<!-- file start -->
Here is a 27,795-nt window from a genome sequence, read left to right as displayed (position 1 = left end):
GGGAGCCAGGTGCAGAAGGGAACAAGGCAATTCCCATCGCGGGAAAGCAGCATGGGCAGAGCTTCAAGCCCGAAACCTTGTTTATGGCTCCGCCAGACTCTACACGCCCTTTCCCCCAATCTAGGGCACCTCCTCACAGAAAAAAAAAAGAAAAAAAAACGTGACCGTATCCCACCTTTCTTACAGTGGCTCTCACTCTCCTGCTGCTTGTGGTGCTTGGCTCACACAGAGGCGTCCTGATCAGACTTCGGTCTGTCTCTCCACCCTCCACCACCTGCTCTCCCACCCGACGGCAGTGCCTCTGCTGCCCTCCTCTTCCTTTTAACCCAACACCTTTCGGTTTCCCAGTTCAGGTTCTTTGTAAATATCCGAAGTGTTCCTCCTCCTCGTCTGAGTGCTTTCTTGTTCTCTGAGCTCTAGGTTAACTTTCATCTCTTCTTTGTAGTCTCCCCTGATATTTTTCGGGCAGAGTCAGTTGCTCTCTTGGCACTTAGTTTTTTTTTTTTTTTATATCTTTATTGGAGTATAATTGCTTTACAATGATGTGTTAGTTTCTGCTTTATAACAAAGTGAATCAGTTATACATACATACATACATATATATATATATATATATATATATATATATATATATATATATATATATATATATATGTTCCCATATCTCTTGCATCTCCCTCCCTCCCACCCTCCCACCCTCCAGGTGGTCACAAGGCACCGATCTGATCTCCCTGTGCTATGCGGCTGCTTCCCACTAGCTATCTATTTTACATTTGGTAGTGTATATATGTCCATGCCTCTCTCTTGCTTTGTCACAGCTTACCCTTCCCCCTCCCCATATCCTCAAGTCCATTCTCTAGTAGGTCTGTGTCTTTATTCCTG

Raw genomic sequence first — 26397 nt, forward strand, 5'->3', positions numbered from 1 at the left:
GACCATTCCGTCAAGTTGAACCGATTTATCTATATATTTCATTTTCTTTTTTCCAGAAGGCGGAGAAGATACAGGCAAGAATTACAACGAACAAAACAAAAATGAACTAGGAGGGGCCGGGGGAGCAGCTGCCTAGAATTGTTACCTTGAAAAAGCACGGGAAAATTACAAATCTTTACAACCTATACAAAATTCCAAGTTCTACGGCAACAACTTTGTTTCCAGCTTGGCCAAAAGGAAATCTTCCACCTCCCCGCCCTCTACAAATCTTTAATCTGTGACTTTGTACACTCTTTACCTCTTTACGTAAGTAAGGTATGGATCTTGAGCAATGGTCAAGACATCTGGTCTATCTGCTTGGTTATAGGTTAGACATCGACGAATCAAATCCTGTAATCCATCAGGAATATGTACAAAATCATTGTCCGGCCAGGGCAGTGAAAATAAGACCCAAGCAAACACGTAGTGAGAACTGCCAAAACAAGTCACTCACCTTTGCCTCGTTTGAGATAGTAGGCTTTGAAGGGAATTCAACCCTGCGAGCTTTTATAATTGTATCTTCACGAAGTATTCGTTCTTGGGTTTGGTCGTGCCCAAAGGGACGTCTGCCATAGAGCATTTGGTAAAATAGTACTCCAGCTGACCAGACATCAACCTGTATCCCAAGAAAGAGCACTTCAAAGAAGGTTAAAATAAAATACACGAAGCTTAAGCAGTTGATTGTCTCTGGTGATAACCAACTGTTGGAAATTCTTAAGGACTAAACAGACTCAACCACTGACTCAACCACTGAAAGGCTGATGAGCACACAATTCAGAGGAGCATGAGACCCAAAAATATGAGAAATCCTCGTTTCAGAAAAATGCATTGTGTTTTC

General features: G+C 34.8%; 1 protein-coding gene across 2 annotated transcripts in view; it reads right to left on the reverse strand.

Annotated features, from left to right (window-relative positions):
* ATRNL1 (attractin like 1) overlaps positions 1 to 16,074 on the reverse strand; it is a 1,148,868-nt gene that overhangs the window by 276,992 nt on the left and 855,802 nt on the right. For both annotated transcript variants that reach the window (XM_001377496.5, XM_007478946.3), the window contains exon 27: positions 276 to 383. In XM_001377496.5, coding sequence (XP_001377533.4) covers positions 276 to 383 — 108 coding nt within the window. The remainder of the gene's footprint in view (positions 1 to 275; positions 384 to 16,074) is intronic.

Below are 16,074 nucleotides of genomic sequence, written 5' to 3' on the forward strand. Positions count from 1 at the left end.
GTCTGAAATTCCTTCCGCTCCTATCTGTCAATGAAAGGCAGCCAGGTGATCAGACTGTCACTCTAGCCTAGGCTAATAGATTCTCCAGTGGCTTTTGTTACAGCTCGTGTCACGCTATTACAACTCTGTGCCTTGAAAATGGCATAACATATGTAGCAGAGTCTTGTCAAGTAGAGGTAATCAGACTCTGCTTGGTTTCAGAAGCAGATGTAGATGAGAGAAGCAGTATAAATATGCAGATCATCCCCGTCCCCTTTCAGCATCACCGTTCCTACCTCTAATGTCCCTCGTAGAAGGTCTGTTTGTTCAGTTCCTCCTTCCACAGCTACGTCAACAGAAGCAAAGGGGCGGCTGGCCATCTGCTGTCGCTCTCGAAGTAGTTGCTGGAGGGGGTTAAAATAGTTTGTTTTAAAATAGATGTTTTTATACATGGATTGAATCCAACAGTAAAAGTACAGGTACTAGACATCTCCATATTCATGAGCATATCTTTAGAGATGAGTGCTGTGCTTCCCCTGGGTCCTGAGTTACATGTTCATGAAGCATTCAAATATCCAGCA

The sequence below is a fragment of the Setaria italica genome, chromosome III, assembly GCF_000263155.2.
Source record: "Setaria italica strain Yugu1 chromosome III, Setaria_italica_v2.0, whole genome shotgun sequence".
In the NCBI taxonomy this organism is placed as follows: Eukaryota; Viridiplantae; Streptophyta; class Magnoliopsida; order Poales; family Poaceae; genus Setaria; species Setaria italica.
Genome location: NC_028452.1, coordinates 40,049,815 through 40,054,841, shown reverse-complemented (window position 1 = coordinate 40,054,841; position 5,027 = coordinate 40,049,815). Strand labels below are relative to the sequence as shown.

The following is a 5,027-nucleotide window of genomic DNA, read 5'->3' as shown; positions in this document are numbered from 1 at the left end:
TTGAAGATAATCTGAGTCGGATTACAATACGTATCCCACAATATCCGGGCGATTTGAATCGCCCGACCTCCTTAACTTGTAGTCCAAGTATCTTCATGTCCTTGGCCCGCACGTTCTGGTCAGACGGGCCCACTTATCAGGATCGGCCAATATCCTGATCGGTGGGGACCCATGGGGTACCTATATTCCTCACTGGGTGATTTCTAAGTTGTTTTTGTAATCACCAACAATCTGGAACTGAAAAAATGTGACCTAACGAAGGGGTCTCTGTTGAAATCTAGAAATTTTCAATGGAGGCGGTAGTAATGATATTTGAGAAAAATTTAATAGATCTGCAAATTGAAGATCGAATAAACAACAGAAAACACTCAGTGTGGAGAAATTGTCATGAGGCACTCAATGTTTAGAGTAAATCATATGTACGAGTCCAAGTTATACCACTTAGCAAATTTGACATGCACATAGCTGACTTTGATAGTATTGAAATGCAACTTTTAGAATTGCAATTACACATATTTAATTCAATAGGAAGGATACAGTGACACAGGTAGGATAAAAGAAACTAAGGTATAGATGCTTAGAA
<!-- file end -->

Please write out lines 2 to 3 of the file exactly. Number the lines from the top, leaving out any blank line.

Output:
GGGAGCCAGGTGCAGAAGGGAACAAGGCAATTCCCATCGCGGGAAAGCAGCATGGGCAGAGCTTCAAGCCCGAAACCTTGTTTATGGCTCCGCCAGACTCTACACGCCCTTTCCCCCAATCTAGGGCACCTCCTCACAGAAAAAAAAAAGAAAAAAAAACGTGACCGTATCCCACCTTTCTTACAGTGGCTCTCACTCTCCTGCTGCTTGTGGTGCTTGGCTCACACAGAGGCGTCCTGATCAGACTTCGGTCTGTCTCTCCACCCTCCACCACCTGCTCTCCCACCCGACGGCAGTGCCTCTGCTGCCCTCCTCTTCCTTTTAACCCAACACCTTTCGGTTTCCCAGTTCAGGTTCTTTGTAAATATCCGAAGTGTTCCTCCTCCTCGTCTGAGTGCTTTCTTGTTCTCTGAGCTCTAGGTTAACTTTCATCTCTTCTTTGTAGTCTCCCCTGATATTTTTCGGGCAGAGTCAGTTGCTCTCTTGGCACTTAGTTTTTTTTTTTTTTTATATCTTTATTGGAGTATAATTGCTTTACAATGATGTGTTAGTTTCTGCTTTATAACAAAGTGAATCAGTTATACATACATACATACATATATATATATATATATATATATATATATATATATATATATATATATATATATATATGTTCCCATATCTCTTGCATCTCCCTCCCTCCCACCCTCCCACCCTCCAGGTGGTCACAAGGCACCGATCTGATCTCCCTGTGCTATGCGGCTGCTTCCCACTAGCTATCTATTTTACATTTGGTAGTGTATATATGTCCATGCCTCTCTCTTGCTTTGTCACAGCTTACCCTTCCCCCTCCCCATATCCTCAAGTCCATTCTCTAGTAGGTCTGTGTCTTTATTCCTG

Raw genomic sequence first — 26397 nt, forward strand, 5'->3', positions numbered from 1 at the left: